Saturday, January 17, 2015

Family Discoveries: More on Cornelius Godshalk Sellers

"Camp of the 11th N.J. Volunteers,
Fitzhugh Farm, . . . March 1863"
I mentioned in a recent post about the two documents I had ordered from the New Jersey State Archives relating to my great-great-grandfather, Cornelius Godshalk Sellers.  One of them provided a copy of his signature, allowing me to put together six consecutive generations of Sellers signatures.  That document also gave me a small mystery:  Cornelius mustered out June 6, 1865, but the voucher I received was for a payment due from when his father, Franklin, had died in 1863.  I don't know why the money was paid two years later when Cornelius mustered out, but it's now on my list of projects.  Always more research to do . . . .

snippet from The Civil War Letters
of General Robert McAllister

on Google Books
Since I had such good luck with the new information about Cornelius, I decided to keep looking for more.  I Googled different variations of his name and found some interesting stuff.  His name shows up twice in a book about the Civil War letters of General Robert McAllister, the commander of the New Jersey 11th Volunteers.  Cornelius was McAllister's orderly in May and June of 1863.  In May, Cornelius apparently had been speaking to McAllister about his father's (Franklin's) newspaper in Belvidere, New Jersey.  In the letter written in June, McAllister said that Cornelius was sick with typhoid fever and was going to the hospital.  Going by the date, this matches with one of the hospital documents I found at the National Archives, but that document says Cornelius was suffering from anemia.  Maybe typhoid fever was going around the camp and McAllister just assumed that's what Cornelius was suffering from.  Yet another reason to work on getting all the morning reports for the regiment!

At the top of both letters, McAllister indicated that he was writing from Camp Fitzhugh Farm.  When I searched for that, I found the pencil drawing above, digitized and available online from the Rutgers University Libraries.  It was drawn by a Sergeant Smith of the New Jersey 11th, showing the regiment in March 1863 while it was camped at Fitzhugh Farm.  There's not enough detail to see anyone specifically, and no one is identified, but I can pretend that Cornelius is one of the men pictured in the drawing.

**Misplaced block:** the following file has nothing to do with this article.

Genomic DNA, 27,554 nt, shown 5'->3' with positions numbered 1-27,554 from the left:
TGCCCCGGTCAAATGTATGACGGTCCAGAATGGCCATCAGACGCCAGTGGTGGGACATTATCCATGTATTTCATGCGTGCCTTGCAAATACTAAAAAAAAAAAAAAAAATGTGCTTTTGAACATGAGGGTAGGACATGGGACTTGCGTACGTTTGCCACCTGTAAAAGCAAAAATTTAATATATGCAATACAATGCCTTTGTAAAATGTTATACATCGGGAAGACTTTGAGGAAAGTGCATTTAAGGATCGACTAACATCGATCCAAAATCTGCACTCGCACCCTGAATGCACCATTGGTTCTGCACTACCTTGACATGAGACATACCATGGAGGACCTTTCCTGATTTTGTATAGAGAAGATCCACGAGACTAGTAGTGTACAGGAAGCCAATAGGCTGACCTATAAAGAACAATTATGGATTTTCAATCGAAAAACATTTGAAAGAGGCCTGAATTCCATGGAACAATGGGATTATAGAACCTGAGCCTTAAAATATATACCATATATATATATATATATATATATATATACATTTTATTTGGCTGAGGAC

I found a few instances of Cornelius' name on a blog dedicated to Warren County, New Jersey, in the Civil War.  Those posts did not provide any new information about Cornelius, being merely his name in lists of men from the county who had volunteered to fight, but the posts led me to read more of the blog, and I found a lot about Cornelius' father, which I'll talk about in a future post dedicated to him.  I also learned the name of Cornelius' half-brother from his mother's first marriage, yet another new research avenue.

Last but not least, I learned a little more about the Odd Fellows Cemetery in which Cornelius was buried in 1877.  According to information on FindAGrave, when Odd Fellows was taken over by the city of Philadelphia, some bodies were distinterred and moved to two other cemeteries.  While the odds are against Cornelius being one of those bodies, I try not to leave any (tomb)stone unturned, so I'll be pursuing this lead, along with all the other new ones I turned up.

It is so much fun when I have time to research my own family!

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